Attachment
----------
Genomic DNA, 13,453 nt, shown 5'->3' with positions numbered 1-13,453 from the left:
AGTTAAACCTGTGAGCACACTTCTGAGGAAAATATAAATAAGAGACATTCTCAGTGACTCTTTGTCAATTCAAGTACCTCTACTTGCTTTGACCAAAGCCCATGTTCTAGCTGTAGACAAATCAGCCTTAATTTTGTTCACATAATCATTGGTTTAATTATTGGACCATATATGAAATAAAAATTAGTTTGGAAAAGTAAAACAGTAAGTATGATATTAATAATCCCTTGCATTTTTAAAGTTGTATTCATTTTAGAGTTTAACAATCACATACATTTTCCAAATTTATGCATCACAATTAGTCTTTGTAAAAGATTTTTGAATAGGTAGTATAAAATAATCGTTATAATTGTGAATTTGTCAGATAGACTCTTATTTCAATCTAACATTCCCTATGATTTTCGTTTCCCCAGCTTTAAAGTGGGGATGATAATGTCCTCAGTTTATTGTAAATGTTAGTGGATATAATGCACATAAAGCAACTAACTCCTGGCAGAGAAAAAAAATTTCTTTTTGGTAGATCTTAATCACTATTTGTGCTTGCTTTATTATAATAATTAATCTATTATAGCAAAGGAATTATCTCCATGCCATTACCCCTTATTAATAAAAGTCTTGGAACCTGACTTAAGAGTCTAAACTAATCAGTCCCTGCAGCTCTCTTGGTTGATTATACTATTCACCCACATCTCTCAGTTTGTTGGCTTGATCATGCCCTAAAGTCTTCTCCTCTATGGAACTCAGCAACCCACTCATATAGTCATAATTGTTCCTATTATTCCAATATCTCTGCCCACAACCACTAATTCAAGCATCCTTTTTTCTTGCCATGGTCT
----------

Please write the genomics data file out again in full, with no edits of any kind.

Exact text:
Genomic DNA, 13,453 nt, shown 5'->3' with positions numbered 1-13,453 from the left:
AGTTAAACCTGTGAGCACACTTCTGAGGAAAATATAAATAAGAGACATTCTCAGTGACTCTTTGTCAATTCAAGTACCTCTACTTGCTTTGACCAAAGCCCATGTTCTAGCTGTAGACAAATCAGCCTTAATTTTGTTCACATAATCATTGGTTTAATTATTGGACCATATATGAAATAAAAATTAGTTTGGAAAAGTAAAACAGTAAGTATGATATTAATAATCCCTTGCATTTTTAAAGTTGTATTCATTTTAGAGTTTAACAATCACATACATTTTCCAAATTTATGCATCACAATTAGTCTTTGTAAAAGATTTTTGAATAGGTAGTATAAAATAATCGTTATAATTGTGAATTTGTCAGATAGACTCTTATTTCAATCTAACATTCCCTATGATTTTCGTTTCCCCAGCTTTAAAGTGGGGATGATAATGTCCTCAGTTTATTGTAAATGTTAGTGGATATAATGCACATAAAGCAACTAACTCCTGGCAGAGAAAAAAAATTTCTTTTTGGTAGATCTTAATCACTATTTGTGCTTGCTTTATTATAATAATTAATCTATTATAGCAAAGGAATTATCTCCATGCCATTACCCCTTATTAATAAAAGTCTTGGAACCTGACTTAAGAGTCTAAACTAATCAGTCCCTGCAGCTCTCTTGGTTGATTATACTATTCACCCACATCTCTCAGTTTGTTGGCTTGATCATGCCCTAAAGTCTTCTCCTCTATGGAACTCAGCAACCCACTCATATAGTCATAATTGTTCCTATTATTCCAATATCTCTGCCCACAACCACTAATTCAAGCATCCTTTTTTCTTGCCATGGTCT